The author explores his passion for the San Joaquin Valley in going through a re-creation of sorts of Frank Latta's boat journey from Bakersfield to San Francisco in 1938. To this end the book is a historical journey and a travelogue. In it we learn of Latta, his passion to preserve the stories of the San Joaquin Valley and the major changes it underwent in living memory, and see the author himself attempting to do something of the sort in his interviews of people with whom he interacts. We learn The author explores his passion for the San Joaquin Valley in going through a re-creation of sorts of Frank Latta's boat journey from Bakersfield to San Francisco in 1938. To this end the book is a historical journey and a travelogue. In it we learn of Latta, his passion to preserve the stories of the San Joaquin Valley and the major changes it underwent in living memory, and see the author himself attempting to do something of the sort in his interviews of people with whom he interacts. We learn of Latta's journey: a one-time possibility after a year of heavy rains, allowing him to follow the Kern into channels which would lead him into Tulare Lake, and from there into the Fresno Slough into the San Joaquin River all the way to San Francisco and the Pacific Ocean. Such a journey has not been able to be replicated since. The author tells of the heritage of the land from south to north, detailing the story of the Yokuts tribe, Tulare Lake and what happened to it, the desertification of the southernmost part of the valley, the fate of some of the small towns near Fresno, the challenges of life in the valley, and the disconnect and yet interconnectedness of the valley and the two major population centers of San Francisco and Los Angeles. We learn of all kinds of colorful characters from Latta's day and our own. It's a fun read; I appreciated learning more about the San Joaquin Valley, even though I tend to be one who drives through it heading to other destinations. It's sobering to consider just how much has changed so quickly, and to wonder how sustainable it can all prove to be. **--galley received as part of early review program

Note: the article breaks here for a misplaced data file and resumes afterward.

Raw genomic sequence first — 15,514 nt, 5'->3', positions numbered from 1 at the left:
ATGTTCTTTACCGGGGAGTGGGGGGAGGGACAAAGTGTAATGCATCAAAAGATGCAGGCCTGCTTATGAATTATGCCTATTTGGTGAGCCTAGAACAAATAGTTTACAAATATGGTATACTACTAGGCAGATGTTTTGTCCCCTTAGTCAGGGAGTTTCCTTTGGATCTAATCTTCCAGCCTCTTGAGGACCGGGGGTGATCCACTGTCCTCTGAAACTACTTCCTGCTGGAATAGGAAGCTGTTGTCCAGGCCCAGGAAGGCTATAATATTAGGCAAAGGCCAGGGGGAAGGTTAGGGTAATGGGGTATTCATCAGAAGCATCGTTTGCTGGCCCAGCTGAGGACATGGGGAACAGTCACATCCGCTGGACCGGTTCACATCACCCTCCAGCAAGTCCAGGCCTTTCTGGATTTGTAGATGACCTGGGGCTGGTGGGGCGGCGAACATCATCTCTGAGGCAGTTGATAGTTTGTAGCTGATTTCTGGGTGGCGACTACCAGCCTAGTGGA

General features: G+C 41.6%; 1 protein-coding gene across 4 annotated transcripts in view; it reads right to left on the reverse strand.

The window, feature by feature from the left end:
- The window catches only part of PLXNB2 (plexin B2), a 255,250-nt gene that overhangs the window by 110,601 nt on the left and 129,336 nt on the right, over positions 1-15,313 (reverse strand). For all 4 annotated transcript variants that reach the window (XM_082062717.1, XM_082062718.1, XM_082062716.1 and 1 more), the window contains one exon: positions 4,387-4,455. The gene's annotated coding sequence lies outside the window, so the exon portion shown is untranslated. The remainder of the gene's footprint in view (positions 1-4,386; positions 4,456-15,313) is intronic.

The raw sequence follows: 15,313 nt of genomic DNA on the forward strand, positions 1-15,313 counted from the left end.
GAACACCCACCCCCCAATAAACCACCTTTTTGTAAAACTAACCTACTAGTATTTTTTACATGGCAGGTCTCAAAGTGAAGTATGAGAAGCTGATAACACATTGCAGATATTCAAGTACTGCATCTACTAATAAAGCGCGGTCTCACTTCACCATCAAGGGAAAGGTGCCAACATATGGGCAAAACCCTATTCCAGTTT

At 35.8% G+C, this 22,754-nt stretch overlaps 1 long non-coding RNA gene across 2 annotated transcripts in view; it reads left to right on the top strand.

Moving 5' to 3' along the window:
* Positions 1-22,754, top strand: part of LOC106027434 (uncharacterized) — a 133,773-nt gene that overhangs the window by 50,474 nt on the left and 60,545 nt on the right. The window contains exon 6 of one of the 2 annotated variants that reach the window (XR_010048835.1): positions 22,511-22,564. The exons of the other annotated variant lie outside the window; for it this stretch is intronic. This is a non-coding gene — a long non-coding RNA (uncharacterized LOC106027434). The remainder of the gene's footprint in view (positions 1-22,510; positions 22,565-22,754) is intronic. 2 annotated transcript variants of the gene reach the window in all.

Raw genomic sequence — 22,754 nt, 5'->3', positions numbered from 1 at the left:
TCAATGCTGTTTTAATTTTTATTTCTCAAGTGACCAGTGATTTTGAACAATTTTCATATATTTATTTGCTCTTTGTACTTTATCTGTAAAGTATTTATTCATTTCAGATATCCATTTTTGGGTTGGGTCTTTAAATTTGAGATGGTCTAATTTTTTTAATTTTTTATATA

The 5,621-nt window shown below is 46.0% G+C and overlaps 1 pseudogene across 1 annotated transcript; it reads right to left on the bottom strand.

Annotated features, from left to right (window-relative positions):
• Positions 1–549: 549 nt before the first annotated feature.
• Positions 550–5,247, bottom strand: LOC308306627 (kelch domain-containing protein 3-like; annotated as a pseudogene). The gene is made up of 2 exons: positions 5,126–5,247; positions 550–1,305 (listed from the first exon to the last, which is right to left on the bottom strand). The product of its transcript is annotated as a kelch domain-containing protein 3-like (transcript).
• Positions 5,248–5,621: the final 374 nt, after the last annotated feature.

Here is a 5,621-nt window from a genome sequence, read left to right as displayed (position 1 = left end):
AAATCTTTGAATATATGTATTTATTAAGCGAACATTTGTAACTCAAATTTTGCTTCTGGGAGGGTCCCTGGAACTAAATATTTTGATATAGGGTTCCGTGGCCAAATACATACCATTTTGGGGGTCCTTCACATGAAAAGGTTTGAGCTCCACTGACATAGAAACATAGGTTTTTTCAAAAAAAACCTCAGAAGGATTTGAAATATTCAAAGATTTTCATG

4. 5 out of 5

    Cathy

  5. 4 out of 5

    Jacob

  6. 4 out of 5

    Amber MV

  7. 4 out of 5

    Victoria

  8. 5 out of 5

    Biblio Files (takingadayoff)

  9. 5 out of 5

    Lesley Kay

  10. 4 out of 5

    Mark Wallace

  11. 5 out of 5

    William Anderson

  12. 4 out of 5

    Theresa Davis

  13. 5 out of 5

    Pamela

  14. 4 out of 5

    Liz Prato

  15. 5 out of 5

    Dawn

  16. 5 out of 5

    Brian

  17. 4 out of 5

    Danielle

  18. 5 out of 5

    Anya

  19. 4 out of 5

    Gina Rios

  20. 5 out of 5

    Megan Hedrich

  21. 4 out of 5

    Sue

  22. 5 out of 5

    Garrett Fritz

  23. 5 out of 5

    Hayley Marilao

  24. 5 out of 5

    Steve Taylor

  25. 5 out of 5

    Laura

  26. 4 out of 5

    ✨ Alexandra Tsao-Trim ✨

  27. 5 out of 5

    Lindsey

  28. 4 out of 5

    Christina Zable

  29. 4 out of 5

    Justine Dymond

  30. 5 out of 5

    Charlie Orlando Leppert

  31. 5 out of 5

    Jay Hinman